Books by Brittany Stevens. Used under a CC-BY-2.0 licence.

20 Questions to Ask About a Novel

[author-compact title=”About the Author”] These twenty questions are designed to help you think through various aspects of a novel in order to more fully understand its message from a Christian perspective. You can use them on your own or as part of a reading group.


  1. Appeal: What drew you to the book in the first place? How was the book marketed? Was that a factor in your reading it?
  2. Interest: Did it sustain your interest? If you did not reach the end, why did you give up? Did it live up to the hype or your own first impressions and expectations?
  3. Impact: What was the book’s emotional impact? How was this achieved? Did you feel that your emotions were manipulated or did you feel authentic empathy with human experience.
  4. Popularity: If the book is a bestseller, what do you think explains its appeal? Does its popularity reveal anything about the spirit of the age and popular culture?


  1. Period: When is the book set? If in the past, does the author appear to aim for historical authenticity or for a contemporary re-imagining? If in the present, is the created universe one that you recognise? If in the future, what are the similarities and differences from the present? Whenever it is set, has the book informed or challenged how you see your own present?
  2. Place: Where is the book set? Is this a book that broadens your cultural horizons or helps you to understand experiences of those very different from you?
  3. Scale: What scale does the book have? Is it primarily focussed on the lives of a few characters living in their own ‘world’? Did this seem remote or sealed off from the ‘real world’? Or does it place individual lives against the backdrop of national or international events? Did this hinder or help plot and character development?

Plot and characters

  1. Narration: Does the protagonist or an associate of the protagonist narrate? Or does the author write with detached objectivity, able to read minds and interpret motives? How did this affect your perceptions of what is going on? Is this narrator a reliable witness of events?
  2. Driver: Would you say that the novel is primarily character-driven or plot-driven? Or is there an effective combination of the two?
  3. Characters: Who are the primary characters? Where do your sympathies naturally lie? Are their motivations, flaws and qualities credible, or merely means to drive the plot?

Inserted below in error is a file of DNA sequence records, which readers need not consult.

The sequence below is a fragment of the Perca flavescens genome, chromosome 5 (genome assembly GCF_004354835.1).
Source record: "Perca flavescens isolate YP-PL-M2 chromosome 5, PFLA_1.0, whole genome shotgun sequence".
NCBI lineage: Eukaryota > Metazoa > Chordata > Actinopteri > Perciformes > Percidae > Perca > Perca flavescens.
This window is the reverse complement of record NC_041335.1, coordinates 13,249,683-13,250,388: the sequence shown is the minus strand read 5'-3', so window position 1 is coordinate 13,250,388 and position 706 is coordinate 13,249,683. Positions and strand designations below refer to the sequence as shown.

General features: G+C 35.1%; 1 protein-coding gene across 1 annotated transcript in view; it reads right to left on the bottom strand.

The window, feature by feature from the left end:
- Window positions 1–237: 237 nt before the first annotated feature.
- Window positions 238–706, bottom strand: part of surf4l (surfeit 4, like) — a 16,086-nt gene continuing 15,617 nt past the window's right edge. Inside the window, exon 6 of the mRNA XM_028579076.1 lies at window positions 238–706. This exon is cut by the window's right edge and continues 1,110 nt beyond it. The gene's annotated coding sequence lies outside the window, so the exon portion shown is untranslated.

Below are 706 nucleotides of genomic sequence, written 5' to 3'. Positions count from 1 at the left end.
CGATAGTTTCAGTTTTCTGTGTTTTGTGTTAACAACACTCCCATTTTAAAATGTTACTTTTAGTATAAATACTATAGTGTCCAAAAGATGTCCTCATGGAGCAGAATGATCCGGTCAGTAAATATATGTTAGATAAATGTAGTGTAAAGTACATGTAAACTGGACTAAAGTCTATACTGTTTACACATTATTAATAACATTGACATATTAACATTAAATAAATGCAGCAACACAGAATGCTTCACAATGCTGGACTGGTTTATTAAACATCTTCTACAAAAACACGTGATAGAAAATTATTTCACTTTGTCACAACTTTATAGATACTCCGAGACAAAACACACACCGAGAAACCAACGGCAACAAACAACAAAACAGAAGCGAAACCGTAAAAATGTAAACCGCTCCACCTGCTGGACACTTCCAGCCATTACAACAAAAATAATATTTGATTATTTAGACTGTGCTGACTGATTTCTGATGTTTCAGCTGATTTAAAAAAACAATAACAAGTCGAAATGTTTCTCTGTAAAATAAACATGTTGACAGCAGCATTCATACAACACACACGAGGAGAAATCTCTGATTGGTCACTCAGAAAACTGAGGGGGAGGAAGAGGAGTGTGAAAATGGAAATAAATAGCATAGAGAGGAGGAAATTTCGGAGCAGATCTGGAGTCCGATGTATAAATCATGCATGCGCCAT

4. Development: Do the characters undergo any significant change or development? Did any of their actions or words provoke reflection or further revelation about them as people?
  5. Conflict: What causes any conflicts and threats to the characters? Are these external (for example, the actions of others) or internal (for example, a psychological flaw or memory)? How are these overcome? Through individual or corporate action, or as a result of psychological development?
  6. Opposition: If there are individuals who function as adversaries (or antagonists) in the plot, what motivates them? Is the reader encouraged to sympathise at all? If they are villains, are they credible or cardboard-cutouts? If evil is a reality, how does it get portrayed?
  7. Plot: Does the plot make sense or are there gaps? What are the key turning points? Is it structured in linear form, or more complex (for example, multiple or parallel narratives, or flashbacks)? Was this difficult to follow, or did it work as an effective device to sustain interest? Was it credible? Did that matter?
  8. Conclusion: Did the conclusion satisfy you (whether in terms of plot, character development and credibility)? Were there conflict resolutions? Was it climactic or anticlimactic, and did you sense this was deliberate? Was this escapism (‘they lived happily ever after’) or a gritty, unresolved realism?

Purpose and worldview

  1. Morality: Do the characters live within any moral constraints or boundaries? Does the book give any indications of the basis for this morality? Are the boundaries portrayed in a negative and destructive light, or are they seen as positive and healthy?
  2. Consequences: Are there consequences for characters who break these moral boundaries? Is this a universe in which justice is done and seen to be done? Or is there a bleaker outlook?
  3. Resonances: Are there any resonances with a christian worldview (for example, human nature being both dignified and fallen, the possibility of redemption, the possibility of grace and generosity)? If so, how do these get developed? Do you think this was done deliberately?
  4. Agendas: Are there clues to the author’s agenda in writing this book? Are there any worldviews which the book deliberately seeks to advocate, or to undermine and call into question? Is there a ‘moral of the story’? If not, why not?
  5. Christianity: Were Christianity or Christians portrayed in the book? Were these portrayals fair, credible, realistic? Are there aspects of this portrayal that christians should learn from or take heed of?

Download: 20 Questions to Ask About a Novel

Photo credit: © Brittany Stevens. Used under a Creative Commons (CC-BY-2.0) licence.

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